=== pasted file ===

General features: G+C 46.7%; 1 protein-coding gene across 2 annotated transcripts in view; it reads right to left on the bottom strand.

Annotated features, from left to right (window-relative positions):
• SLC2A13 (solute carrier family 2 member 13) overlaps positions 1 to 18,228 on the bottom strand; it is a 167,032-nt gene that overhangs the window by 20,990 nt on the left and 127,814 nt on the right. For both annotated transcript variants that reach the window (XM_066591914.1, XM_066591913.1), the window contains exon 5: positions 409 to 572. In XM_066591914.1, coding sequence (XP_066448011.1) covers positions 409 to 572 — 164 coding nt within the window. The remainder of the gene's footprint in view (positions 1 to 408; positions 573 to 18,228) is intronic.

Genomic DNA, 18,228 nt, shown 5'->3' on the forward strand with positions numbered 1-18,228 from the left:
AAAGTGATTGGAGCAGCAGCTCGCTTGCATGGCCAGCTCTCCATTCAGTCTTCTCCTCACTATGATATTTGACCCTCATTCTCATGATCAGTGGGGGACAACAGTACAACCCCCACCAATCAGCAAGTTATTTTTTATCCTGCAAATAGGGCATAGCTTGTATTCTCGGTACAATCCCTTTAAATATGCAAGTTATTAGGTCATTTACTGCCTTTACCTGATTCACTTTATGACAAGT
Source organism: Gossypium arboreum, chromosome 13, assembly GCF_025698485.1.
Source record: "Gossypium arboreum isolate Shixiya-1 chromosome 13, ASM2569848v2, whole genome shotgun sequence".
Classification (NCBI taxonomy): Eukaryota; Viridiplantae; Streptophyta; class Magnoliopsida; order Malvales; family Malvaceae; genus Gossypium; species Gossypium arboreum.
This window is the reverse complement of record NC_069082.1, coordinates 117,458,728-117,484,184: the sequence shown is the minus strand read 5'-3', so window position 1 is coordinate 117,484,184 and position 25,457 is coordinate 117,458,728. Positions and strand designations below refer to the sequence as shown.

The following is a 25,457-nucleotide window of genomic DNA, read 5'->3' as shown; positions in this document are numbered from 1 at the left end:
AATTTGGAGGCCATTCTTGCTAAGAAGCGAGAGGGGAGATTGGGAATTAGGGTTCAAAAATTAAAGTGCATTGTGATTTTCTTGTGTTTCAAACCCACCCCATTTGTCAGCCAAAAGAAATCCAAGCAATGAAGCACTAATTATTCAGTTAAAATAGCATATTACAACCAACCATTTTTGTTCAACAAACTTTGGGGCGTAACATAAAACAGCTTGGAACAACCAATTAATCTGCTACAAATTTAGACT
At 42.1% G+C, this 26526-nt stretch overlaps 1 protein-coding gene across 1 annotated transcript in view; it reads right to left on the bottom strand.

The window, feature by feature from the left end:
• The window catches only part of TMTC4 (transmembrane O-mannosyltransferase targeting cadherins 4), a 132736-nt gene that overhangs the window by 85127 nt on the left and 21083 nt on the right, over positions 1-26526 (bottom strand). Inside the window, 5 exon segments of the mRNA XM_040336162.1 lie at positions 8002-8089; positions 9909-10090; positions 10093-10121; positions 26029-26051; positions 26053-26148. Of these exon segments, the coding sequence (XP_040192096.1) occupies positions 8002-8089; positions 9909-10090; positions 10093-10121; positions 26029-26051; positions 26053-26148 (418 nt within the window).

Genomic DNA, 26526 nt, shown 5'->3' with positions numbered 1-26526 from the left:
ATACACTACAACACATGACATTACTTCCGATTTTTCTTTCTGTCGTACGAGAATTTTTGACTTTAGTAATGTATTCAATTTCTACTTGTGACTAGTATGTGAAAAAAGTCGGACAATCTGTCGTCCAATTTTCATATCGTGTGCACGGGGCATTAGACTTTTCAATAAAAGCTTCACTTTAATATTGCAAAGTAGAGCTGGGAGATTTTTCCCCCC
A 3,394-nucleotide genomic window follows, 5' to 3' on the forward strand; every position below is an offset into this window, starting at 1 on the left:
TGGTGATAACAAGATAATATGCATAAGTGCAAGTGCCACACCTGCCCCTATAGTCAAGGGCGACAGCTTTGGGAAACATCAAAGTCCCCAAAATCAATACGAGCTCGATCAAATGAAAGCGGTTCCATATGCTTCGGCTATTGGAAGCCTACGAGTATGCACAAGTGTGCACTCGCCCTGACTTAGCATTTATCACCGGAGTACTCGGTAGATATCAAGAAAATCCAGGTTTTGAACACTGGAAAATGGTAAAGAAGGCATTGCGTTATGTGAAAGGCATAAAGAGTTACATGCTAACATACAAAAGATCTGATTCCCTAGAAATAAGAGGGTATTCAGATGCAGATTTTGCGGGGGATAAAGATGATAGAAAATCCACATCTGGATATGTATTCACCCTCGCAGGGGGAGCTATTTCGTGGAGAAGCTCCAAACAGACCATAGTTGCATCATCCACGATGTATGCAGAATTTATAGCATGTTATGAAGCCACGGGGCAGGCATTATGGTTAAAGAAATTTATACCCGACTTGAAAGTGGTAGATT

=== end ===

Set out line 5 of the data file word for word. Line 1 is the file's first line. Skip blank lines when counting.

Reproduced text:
AAAGTGATTGGAGCAGCAGCTCGCTTGCATGGCCAGCTCTCCATTCAGTCTTCTCCTCACTATGATATTTGACCCTCATTCTCATGATCAGTGGGGGACAACAGTACAACCCCCACCAATCAGCAAGTTATTTTTTATCCTGCAAATAGGGCATAGCTTGTATTCTCGGTACAATCCCTTTAAATATGCAAGTTATTAGGTCATTTACTGCCTTTACCTGATTCACTTTATGACAAGT